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2019 All-Metro girls cross country Runner of the Year: Storrie Kulynych-Irvin, Key School

At a school that had not had a girls cross country team in recent years, coach Brandon Demers could barely believe his good fortune when he that a runner of Storrie Kulynych-Irvin’s caliber was headed to Key School.

“I reached out to [friends] and said, ‘Who is this girl?' ” Demers said. “They were all saying, ‘Why is she going to Key school? How did you get her, etc?’ Pretty quickly by word of mouth by my peers and the world wide web, I was able to figure out that she was extremely talented. As an eighth grader, she was entering into meets unattached and winning a lot of meets and running times that were comparable to some of the best athletes in the state at the high school level.”

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Those eighth-grade meets included a win at the Howard County Striders youth event, where she finished in 15:35 minutes over 4,000 meters to win by 59 seconds over the talented Rubie Goffena, who now runs at Manchester Valley. She also made an appearance in the mile at the New Balance Nationals Outdoor, where she ran a 5:09.43 to finish fourth in the junior high school race.

Key School runner Storrie Kulynych-Irvin
Key School runner Storrie Kulynych-Irvin (Courtesy Photo)

The rest of the local running community took notice at the Bull Run Invitational at Hereford on Sept. 21, when the freshman ran 18:24.1 to win the small school varsity race by nearly two minutes over South Carroll’s Grace Siehler, who finished third in the state at the 2A meet.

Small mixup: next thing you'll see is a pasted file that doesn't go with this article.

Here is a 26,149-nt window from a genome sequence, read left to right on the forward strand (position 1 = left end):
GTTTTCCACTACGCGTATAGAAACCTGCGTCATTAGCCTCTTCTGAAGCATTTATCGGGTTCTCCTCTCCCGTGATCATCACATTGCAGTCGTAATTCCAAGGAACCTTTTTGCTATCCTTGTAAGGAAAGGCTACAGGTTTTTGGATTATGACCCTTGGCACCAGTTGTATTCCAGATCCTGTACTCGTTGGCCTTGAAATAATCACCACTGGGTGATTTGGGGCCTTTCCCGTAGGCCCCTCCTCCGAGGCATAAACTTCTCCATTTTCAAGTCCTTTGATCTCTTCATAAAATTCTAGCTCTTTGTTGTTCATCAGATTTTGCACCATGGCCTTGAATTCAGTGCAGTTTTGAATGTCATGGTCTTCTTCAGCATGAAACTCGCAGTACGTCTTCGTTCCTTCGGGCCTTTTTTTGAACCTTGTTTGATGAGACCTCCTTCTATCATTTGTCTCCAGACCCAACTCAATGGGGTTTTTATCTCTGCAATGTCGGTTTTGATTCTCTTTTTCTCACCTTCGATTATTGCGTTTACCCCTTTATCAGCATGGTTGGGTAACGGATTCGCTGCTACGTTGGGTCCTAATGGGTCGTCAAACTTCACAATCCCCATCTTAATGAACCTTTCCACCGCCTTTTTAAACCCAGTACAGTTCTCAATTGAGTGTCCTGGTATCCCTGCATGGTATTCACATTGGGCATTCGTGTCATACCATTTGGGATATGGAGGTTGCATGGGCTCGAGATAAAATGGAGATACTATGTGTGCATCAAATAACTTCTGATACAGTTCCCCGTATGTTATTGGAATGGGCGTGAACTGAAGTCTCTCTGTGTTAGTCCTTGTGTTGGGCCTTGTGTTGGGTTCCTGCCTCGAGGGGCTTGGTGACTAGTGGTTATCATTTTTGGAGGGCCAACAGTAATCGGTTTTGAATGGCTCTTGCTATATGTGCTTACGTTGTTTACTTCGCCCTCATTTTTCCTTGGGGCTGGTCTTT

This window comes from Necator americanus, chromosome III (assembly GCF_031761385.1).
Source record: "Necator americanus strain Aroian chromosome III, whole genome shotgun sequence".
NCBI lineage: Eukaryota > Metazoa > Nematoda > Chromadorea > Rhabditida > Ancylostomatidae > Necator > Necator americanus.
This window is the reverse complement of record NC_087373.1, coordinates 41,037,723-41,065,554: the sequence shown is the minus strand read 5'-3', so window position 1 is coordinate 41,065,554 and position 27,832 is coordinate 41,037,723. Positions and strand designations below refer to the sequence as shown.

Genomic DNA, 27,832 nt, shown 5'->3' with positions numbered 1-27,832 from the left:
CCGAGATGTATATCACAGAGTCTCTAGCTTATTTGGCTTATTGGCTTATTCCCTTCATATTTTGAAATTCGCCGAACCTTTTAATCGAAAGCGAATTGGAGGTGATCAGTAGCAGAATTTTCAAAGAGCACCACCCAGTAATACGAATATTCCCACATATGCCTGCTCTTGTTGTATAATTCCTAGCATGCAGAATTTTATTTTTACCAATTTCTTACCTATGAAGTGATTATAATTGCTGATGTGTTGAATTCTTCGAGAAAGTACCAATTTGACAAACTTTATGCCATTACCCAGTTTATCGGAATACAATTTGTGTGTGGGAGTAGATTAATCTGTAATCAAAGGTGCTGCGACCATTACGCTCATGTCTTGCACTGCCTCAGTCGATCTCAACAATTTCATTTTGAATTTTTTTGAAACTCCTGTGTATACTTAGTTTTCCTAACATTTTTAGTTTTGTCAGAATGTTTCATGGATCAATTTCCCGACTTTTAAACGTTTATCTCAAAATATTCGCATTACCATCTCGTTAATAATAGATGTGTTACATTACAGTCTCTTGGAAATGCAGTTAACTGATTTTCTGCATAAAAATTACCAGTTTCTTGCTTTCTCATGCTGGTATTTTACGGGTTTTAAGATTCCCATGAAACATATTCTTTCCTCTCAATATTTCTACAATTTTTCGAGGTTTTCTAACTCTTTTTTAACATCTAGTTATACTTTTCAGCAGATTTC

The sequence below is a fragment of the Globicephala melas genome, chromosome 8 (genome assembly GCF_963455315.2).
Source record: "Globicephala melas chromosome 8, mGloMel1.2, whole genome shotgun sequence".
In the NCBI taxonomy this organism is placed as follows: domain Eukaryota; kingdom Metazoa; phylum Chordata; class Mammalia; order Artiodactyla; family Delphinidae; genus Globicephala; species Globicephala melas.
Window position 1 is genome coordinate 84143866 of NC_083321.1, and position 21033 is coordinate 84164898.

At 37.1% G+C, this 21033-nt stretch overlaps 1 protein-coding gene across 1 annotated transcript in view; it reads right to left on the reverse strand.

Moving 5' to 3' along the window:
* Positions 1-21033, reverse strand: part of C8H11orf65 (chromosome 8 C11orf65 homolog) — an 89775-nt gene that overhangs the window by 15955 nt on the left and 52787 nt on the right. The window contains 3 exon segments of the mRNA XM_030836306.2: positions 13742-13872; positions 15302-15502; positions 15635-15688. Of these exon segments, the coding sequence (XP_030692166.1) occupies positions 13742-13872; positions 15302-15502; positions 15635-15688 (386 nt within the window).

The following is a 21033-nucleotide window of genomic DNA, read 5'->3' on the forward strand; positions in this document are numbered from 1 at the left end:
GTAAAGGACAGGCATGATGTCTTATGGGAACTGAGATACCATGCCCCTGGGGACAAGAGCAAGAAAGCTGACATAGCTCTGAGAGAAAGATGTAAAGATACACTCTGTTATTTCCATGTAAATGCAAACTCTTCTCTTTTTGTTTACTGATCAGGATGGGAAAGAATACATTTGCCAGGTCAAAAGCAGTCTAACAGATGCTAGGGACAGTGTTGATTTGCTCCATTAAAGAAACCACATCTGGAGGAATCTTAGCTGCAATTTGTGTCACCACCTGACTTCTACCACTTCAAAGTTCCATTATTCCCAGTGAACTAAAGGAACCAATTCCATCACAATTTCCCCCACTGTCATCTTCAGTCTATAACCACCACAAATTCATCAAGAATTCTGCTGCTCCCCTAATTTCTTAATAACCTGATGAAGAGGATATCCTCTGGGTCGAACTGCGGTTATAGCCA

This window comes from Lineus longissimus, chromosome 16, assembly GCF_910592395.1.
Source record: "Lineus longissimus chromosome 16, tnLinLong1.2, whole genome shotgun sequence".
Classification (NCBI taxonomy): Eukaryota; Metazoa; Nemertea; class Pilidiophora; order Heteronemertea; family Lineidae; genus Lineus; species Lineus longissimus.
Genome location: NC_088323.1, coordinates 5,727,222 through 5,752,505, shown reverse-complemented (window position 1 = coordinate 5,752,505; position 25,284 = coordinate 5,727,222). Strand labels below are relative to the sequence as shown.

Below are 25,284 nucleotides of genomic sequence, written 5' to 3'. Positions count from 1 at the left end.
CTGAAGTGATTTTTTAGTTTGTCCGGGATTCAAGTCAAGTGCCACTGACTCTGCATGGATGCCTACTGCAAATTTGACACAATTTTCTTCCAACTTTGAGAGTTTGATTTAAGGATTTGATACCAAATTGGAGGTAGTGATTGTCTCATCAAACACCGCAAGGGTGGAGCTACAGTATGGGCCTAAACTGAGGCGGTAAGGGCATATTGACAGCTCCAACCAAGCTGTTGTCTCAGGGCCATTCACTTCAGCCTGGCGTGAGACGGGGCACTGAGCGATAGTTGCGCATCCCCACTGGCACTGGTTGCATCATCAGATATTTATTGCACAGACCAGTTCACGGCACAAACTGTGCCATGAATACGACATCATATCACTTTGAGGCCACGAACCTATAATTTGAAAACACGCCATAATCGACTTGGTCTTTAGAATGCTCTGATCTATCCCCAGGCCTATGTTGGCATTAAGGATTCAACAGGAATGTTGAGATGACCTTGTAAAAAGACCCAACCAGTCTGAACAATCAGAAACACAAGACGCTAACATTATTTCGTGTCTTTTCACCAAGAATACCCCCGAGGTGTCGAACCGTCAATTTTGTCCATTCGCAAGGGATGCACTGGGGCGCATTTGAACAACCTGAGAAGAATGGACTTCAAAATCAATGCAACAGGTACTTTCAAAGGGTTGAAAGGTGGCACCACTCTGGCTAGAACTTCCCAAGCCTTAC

Her time would have won the elite varsity race, ahead of conference rival Juliette Whittaker of Mount de Sales, by a second and a half. She ran 30 seconds better than Oakley Olson of Northern, who won the 3A state championship, as well as Amanda Eliker of Howard and Mackenzie Morrison of Bel Air.

She won the Chesapeake Invitational in 18:30.7 and the Georgetown Prep Classic in 18:55.7 before heading into the Interscholastic Athletic Association of Maryland championships at McDaniel College.

She spent the week leading up to the race pouring over course photos and GPS statistics that could help her develop a game plan. When it came time, she executed the plan to perfection, running a personal-best 18:17.4 to win the overall title by over 51 seconds.

Kulynych-Irvin’s plan to ensure that she had enough distance so Whittaker, who finished second, couldn’t use her strong 800 speed to catch her showed maturity beyond her years.

“She really is like a student of the sport, where she wants to know why she is doing certain workouts, she wants to know when she can go hard on a course,” Demers said. “She’s just unbelievably passionate and she goes beyond what I would expect of any high school athlete. She really carries herself like a collegiate athlete, like someone who is on scholarship or getting paid to run. She’s kind of more mature than some of her peers.”

An injury derailed her opportunity to run at the New Balance Cross Country Classic, but she plans to rest and recover and split time in the winter between swimming and running some high-level invitational indoor track events.

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